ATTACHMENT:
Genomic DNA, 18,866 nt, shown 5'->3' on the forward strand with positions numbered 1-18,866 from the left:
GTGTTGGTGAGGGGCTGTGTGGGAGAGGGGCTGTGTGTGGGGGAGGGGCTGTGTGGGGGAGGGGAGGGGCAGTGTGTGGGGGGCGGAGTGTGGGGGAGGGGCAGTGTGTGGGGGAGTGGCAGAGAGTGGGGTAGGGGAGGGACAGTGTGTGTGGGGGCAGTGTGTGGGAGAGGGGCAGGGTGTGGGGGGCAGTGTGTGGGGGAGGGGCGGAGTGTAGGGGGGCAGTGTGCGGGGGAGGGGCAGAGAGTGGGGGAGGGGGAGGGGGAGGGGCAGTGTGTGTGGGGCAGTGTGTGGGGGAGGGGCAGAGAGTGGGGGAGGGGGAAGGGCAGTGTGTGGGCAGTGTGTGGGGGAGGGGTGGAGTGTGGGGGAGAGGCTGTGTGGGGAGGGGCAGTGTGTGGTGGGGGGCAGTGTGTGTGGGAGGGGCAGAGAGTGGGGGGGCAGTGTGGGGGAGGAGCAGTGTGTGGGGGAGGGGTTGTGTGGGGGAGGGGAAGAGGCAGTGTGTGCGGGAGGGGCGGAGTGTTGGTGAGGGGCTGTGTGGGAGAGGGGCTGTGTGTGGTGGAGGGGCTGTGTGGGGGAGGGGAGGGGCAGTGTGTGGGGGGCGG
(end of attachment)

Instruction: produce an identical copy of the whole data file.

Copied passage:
Genomic DNA, 18,866 nt, shown 5'->3' on the forward strand with positions numbered 1-18,866 from the left:
GTGTTGGTGAGGGGCTGTGTGGGAGAGGGGCTGTGTGTGGGGGAGGGGCTGTGTGGGGGAGGGGAGGGGCAGTGTGTGGGGGGCGGAGTGTGGGGGAGGGGCAGTGTGTGGGGGAGTGGCAGAGAGTGGGGTAGGGGAGGGACAGTGTGTGTGGGGGCAGTGTGTGGGAGAGGGGCAGGGTGTGGGGGGCAGTGTGTGGGGGAGGGGCGGAGTGTAGGGGGGCAGTGTGCGGGGGAGGGGCAGAGAGTGGGGGAGGGGGAGGGGGAGGGGCAGTGTGTGTGGGGCAGTGTGTGGGGGAGGGGCAGAGAGTGGGGGAGGGGGAAGGGCAGTGTGTGGGCAGTGTGTGGGGGAGGGGTGGAGTGTGGGGGAGAGGCTGTGTGGGGAGGGGCAGTGTGTGGTGGGGGGCAGTGTGTGTGGGAGGGGCAGAGAGTGGGGGGGCAGTGTGGGGGAGGAGCAGTGTGTGGGGGAGGGGTTGTGTGGGGGAGGGGAAGAGGCAGTGTGTGCGGGAGGGGCGGAGTGTTGGTGAGGGGCTGTGTGGGAGAGGGGCTGTGTGTGGTGGAGGGGCTGTGTGGGGGAGGGGAGGGGCAGTGTGTGGGGGGCGG